Kerry Livgren wrote all the tracks for the album, it having started life as a solo project. When it was determined that the songs were better served by Kansas, the process of getting together was begun. Kansas on this outing is Richard Williams (see interview) on guitar, Kerry Livgren on keyboard and guitars, Robby Steinhardt on violins and violas (and lead vocals), Phil Ehart on drums, Steve Walsh on vocals, and Billy Greer on bass and lead vocals. Dave Hope guests on bass.

"Look At The Time" is perhaps the most "accessible" of the tracks, with its Beatles-like harmonies ? somewhat akin to the Magical Mystery Tour period or even earlier to Sgt. Pepper's. "Byzantium" has a Middle-Eastern motif in the instrumentation and in the vocal phrasing of Walsh. The album proper ends with the somewhat enigmatic "Not Man Big." But then, a few minutes later there's the impromptu fooling around of "the mystery track" ? actually, after you've heard a few times and can figure what their singing about, it's quite amusing.

Kansas have fortunately made an album that one will want to go back to again and again. There is so much here that I can't possibly have caught it all. In that it is like Point Of Know Return, as I'm discovering things about that disc 23 years on. I can't say it's their best ever, but only because of my limited perspective. But it is a very strong release and bodes well for the future.

Icarus II (7:17) / When The World Was Young (5:48) / Grand Fun Alley (4:34) / The Coming Dawn (5:42) / Myriad (8:54) / Look At The Time (5:35) / Disappearing Skin Tight Blues (7:) / Distant Vision (8:47) / Byzantium (4:13) / Not Man Big (7:39)

Steve Walsh - lead vocals, backrgound vocals
Robby Steinhardt - violins, violas, lead vocals, background vocals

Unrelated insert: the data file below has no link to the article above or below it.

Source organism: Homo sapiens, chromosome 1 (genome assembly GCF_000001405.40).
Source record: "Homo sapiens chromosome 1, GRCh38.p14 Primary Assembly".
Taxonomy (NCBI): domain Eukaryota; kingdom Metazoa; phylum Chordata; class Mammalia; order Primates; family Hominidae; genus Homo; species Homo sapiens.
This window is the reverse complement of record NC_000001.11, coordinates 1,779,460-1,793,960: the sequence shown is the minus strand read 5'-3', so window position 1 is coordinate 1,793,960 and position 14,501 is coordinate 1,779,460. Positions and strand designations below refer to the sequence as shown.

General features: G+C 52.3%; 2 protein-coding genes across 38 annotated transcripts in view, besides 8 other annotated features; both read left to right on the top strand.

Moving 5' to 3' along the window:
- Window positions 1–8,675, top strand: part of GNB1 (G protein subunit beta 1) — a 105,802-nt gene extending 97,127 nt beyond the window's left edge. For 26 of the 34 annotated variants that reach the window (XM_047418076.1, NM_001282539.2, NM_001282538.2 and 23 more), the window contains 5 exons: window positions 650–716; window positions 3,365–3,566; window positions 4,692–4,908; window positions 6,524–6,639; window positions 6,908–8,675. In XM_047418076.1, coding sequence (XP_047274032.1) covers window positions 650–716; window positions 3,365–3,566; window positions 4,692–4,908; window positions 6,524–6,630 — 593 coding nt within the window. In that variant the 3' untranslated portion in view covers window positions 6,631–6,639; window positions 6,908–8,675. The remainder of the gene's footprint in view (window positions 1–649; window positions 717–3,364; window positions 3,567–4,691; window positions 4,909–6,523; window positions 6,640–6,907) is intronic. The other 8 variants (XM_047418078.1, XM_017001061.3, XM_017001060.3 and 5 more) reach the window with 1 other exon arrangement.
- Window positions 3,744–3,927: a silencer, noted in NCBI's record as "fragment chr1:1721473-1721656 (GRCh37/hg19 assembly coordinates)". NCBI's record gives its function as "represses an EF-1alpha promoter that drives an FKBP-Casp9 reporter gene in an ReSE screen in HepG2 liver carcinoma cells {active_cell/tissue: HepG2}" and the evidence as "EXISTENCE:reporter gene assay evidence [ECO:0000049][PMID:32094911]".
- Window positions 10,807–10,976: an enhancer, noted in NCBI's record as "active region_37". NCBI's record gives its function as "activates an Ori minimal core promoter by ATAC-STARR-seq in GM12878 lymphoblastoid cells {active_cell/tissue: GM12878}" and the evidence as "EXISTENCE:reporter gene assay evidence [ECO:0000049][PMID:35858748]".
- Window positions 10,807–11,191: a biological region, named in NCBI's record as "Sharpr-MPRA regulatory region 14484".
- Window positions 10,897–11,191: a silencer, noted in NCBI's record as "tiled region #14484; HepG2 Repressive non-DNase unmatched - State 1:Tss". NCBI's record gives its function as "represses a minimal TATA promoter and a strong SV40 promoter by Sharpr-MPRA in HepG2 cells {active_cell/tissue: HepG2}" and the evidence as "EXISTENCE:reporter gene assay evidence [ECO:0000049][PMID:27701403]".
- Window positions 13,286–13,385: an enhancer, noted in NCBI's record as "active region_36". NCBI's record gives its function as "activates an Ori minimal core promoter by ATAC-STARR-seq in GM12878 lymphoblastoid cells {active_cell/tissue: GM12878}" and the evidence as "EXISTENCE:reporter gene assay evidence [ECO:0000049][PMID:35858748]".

Richard Williams - guitars
Kerry Livgren - keyboards, guitars
Phil Ehart - drums
Billy Greer - bass, lead vocals, background vocals
Dave Hope - bass

Kansas (1974)
Song For America (1975)
Masque (1975/2001)
Leftoverture (1976/2001)
Point of Know Return (1977/1984/2002)
Two For The Show (1978)
Monolith (1979)
Audio Visions (1980)
Vinyl Confessions (1982)
Drastic Measures (1983)
The Best Of Kansas (1984)
Power (1986)
In The Spirit Of Things (1988)
Carry On (1990)
Live At The Whisky (1992)
Box Set (1994)
Freaks of Nature (1995)
Always Never The Same (1998)
King Biscuit Flower Hour Presents Kansas (1998)
Definitive Collection (1999)
Best Of Kansas (altered re-release) (1999)
Somewhere To Elsewhere (2000)
Live! Extended Versions (2000)
The Ultimate Kansas (2002)
Device-Voice-Drum (2002)
In Concert (2003)
Sail On: The 30th Anniversary Collection 1974-2004 (2004)
On The Other Side (2005)
Kansas: Extended Versions (2005)
Works In Progress (2006)
Super Hits (2007)
Discover Kansas (2007)
There's Know Place Like Home (2010)

Best Of Kansas Live (VHS) (1982)
Live At The Whisky (VHS) (1995)
Device Voice Drum (DVD) (2002)

Genre: Progressive Rock

Origin US

Added: July 1st 2000
Reviewer: Stephanie Sollow
Artist website: www.kansasband.com
Hits: 1739
Language: english